With Ta Nehisi-Coates joining JJ Abrams on creating a new Superman movie for Warner Bros, The Hollywood Reporter was able to confirm that the project would feature a Black Superman. Now, this is not new for the comic books. Through a variety of Elseworlds, parallel dimensions and sidekicks, there have been black Supermen before. Most of them were created by Grant Morrison and his former sidekick Mark Millar. And eBay is exploding with a few of them as a result.
Final Crisis #7 featured the first appearance of Calvin Ellis, created by Grant Morrison and Doug Mahnke, who in his own world is a black Superman President Of The United States. Final Crisis #7 CGC 9.8 has sold for $600, or $157 raw, a comic that was selling for $3 a week ago. Action Comics #9, which features the character on the cover, has sold CGC 9.8 at $200 or $99 raw.
He will also be popping up in this week's Infinite Frontier #0 from DC Comics which is good timing.
While Val-Zod is the Superman of Earth-2, created by Tom Taylor, Nicola Scott and Robson Rocha. His first cameo appearance in Earth 2 #19 has sold for $200 CGC 9.8 and $30 raw. His full appearance (and on the cover) in Earth 2 #25 has sold CGC 9.8 for $200 or $25 raw.
A third candidate is Tangent Superman, the Superman of another dimension, originally a human man named Harvey Dent. Created by Jupiter's Legacy's Mark Millar and Jackson Guice. He became dark and vengeful, taking over the world, not allowing any freedom of thought. Tangent: Superman #1 is selling for around $2 if you're lucky.
There is also Marv Wolfman and Paul Ryan's Superman of Earth D from Legends of the DC Universe: Crisis on Infinite Earths, where both Superman and Supergirl are Black.
And, well, this Superman died. Not that this means much these days. And copies have been selling for around $20 on eBay in recent days.
And then there was Grant Morrison's first attempt with Chas Doug in Animal Man #23, for the Silver Age pastiche character Sunshine Superman – along with others.
That has just sold for… three bucks. And as for black Kryptonians, there is also the famous misstep. When DC Comics decided to get a bit more aware of racial concerns in the 70s, they wanted to explain why no one had seen a black Kryptonian. And so concocted a tale of an isolated island called Valtho Island on Krypton where all the Kryptonians lived. Yeah. So most folk tried to ignore it.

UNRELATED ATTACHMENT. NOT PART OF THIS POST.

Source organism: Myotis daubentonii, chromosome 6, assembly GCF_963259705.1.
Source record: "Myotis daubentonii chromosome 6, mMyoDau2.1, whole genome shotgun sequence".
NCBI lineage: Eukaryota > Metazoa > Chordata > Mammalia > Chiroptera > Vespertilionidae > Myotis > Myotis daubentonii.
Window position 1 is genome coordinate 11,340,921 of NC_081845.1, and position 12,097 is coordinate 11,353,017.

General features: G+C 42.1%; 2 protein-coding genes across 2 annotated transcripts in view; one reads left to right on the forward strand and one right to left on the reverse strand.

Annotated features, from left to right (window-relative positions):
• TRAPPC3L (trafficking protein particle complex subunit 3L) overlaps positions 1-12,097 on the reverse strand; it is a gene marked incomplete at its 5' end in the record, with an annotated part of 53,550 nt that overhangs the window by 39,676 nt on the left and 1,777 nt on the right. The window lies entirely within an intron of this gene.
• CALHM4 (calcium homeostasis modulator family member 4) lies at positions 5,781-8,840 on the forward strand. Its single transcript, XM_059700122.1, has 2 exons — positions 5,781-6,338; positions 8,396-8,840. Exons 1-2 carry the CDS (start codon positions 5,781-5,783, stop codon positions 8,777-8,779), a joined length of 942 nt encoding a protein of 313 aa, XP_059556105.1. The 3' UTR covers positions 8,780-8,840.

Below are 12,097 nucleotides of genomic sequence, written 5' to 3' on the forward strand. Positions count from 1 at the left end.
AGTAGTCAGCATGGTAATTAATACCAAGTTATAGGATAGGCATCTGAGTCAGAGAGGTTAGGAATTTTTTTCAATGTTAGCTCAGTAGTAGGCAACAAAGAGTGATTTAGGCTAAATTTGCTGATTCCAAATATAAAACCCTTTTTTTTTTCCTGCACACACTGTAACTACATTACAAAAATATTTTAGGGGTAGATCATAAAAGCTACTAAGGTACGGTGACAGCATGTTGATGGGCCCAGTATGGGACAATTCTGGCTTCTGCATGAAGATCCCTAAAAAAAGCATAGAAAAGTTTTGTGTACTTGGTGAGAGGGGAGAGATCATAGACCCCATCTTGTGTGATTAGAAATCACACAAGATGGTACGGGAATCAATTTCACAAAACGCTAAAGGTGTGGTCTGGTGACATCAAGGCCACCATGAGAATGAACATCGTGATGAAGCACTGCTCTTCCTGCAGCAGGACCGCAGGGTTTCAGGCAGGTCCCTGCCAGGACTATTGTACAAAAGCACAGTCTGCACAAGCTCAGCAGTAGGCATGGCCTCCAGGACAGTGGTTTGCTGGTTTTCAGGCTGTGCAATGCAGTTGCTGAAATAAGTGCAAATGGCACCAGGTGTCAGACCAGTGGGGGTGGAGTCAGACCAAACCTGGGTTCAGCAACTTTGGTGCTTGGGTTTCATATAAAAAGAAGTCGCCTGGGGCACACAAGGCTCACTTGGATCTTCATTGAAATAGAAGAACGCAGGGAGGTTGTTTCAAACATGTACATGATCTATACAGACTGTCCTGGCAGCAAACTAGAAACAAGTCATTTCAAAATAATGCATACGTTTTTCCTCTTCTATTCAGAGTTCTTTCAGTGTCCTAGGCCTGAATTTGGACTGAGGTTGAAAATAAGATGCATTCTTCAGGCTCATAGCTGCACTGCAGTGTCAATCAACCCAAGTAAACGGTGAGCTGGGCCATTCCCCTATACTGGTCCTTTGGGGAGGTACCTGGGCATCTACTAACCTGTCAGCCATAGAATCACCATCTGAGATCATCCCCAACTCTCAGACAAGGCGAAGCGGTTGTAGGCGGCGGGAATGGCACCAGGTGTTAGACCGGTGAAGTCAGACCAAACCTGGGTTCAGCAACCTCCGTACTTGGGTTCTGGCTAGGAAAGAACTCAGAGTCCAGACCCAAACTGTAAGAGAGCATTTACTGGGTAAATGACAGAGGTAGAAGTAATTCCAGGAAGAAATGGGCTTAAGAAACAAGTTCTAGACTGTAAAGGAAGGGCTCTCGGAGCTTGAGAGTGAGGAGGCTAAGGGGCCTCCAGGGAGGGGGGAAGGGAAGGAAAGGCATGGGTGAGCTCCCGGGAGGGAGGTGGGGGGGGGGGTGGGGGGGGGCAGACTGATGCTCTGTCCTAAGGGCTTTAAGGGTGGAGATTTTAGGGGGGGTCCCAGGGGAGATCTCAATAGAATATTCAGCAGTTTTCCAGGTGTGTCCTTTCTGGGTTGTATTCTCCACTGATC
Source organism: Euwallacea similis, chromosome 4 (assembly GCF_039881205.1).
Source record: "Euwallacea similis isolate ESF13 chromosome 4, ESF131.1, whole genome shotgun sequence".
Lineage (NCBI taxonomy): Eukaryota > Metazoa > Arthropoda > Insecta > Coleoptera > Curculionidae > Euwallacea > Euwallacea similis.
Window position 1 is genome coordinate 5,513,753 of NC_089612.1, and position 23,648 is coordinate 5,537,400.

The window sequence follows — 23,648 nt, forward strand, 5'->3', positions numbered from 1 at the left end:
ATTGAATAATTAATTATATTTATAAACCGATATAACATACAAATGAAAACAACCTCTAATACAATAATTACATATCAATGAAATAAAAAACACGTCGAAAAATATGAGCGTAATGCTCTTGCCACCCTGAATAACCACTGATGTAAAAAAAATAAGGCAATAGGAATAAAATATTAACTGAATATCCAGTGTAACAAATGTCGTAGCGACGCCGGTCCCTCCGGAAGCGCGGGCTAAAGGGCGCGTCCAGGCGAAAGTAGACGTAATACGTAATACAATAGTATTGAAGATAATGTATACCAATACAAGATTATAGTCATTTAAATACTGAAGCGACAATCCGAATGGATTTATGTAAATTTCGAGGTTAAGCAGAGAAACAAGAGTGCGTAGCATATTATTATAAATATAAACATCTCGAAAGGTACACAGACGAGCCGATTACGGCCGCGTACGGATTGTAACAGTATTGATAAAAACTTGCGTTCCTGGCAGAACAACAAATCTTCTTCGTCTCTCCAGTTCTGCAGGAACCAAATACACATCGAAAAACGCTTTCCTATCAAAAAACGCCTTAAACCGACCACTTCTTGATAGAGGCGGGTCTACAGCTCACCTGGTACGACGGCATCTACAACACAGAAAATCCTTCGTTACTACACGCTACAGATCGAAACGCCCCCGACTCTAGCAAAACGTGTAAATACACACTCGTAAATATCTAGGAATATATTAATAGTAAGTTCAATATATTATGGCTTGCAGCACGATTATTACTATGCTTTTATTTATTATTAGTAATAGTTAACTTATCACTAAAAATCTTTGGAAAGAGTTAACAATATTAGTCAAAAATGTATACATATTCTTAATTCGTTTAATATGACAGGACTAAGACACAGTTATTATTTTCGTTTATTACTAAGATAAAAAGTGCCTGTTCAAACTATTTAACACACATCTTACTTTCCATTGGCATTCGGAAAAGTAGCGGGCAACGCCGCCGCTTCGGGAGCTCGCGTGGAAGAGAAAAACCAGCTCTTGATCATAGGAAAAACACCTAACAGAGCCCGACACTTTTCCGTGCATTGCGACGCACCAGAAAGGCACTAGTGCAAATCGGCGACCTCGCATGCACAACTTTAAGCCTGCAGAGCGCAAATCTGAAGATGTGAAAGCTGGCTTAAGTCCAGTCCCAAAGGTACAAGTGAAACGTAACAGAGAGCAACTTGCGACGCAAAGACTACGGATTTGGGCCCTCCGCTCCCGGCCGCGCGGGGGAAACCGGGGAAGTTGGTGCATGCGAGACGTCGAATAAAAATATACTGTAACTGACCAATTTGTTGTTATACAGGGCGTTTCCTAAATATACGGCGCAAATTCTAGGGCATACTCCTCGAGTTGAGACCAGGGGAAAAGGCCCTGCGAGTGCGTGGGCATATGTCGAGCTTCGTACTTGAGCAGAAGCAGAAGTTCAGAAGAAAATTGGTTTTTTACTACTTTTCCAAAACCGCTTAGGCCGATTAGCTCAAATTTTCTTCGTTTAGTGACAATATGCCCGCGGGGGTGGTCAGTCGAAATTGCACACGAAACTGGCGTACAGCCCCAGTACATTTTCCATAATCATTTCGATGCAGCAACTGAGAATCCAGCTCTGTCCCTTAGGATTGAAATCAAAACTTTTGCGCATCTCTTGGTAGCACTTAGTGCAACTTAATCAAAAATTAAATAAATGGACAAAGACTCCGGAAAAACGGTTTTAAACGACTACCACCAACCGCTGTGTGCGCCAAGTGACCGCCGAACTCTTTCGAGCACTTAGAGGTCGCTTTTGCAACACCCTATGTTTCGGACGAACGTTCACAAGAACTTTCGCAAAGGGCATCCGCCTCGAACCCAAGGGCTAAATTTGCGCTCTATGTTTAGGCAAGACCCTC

An offhand reference to the island was made in Alan Moore and Dave Gibbons' continuity-rich dream Superman story For the Man Who Has Everything, in Superman Annual #11, regarding "racial trouble with the Vathlo Island immigrants." Currently $195 CGC 9.8 and $45 raw.
A black Kryptonian named Iph-Ro of Vathlo appeared in Superman: The Man of Steel #111 (less than $3). Of late, DC has just shown black integrated Kyrptonians along with the rest of the world who resemble humanity. And Calvin Ellis, President Superman was said to originate from Vathlo Island of his reality's Krypton.
But I was also reminded of something Marlon Brando once said when approached to work on the original Superman: The Movie. Richard Donner recalled;
Brando lived in L.A. and I had to go and meet him. I called Jay Kanter, who was a very powerful agent and studio executive, and I said, "Can you give me any hints?" And he said, "He's going to want to play it like a green suitcase." I said, "What does that mean?" "It means he hates to work and he loves money, so if he can talk you into the fact that the people on Krypton look like green suitcases and you only photograph green suitcases, he'll get paid just to do the voiceover. That's the way his mind works." I said, "F—," and then I called Francis Coppola. He said, "He's brilliant. He's got a brilliant mind. But he loves to talk. Keep him talking, and he'll talk himself out of any problem."
And then on meeting Brando.
He said, "Why don't I play this like a bagel?" I was ready for him to say "a green suitcase" and he said "bagel." He said, "How do we know what the people on Krypton looked like?" He had good logic. He said, "Maybe they looked like bagels up there in those days?" I said, "Jeez, Marlon, let me tell you something." He'd just told us the story about a kid [and how smart he was] and I said, "It's 1939. There isn't a kid in the world that doesn't know what Jor-El looks like, and he looks like Marlon Brando." And he looked at me and smiled [and said], "I talk too much, don't I?" He said, "OK. Show me the wardrobe."
So why does Superman look like humans anyway? At DC Comics, there's a theory that Thanagarians and Kryptonians were descended from spacefaring Atlanteans. In Elliot S! Maggin's novelisation of Superman: The Man of Steel, there is the suggestion that the people of Earth, Krypton, and others are descended from a common ancient race.
But DC Comics already published another comic with a "black Superman" archetype, Icon, part of the Milestone line. He's an alien who originally looked very different from humans, but his escape pod that landed on Earth programmed to shapeshift him to look like the first sentient being that encountered him. The pod happened to land in the American South in 1839.
Could the new movie steal a little of Icon for their new icon? What if Kryptonians look like bagels or green suitcases? What if Superbaby's chosen form is that of the person who finds them? What if it's not Jonathan and Martha Kent but someone else?
The mother's name has to remain Martha, though, obviously. You can't mess with that.
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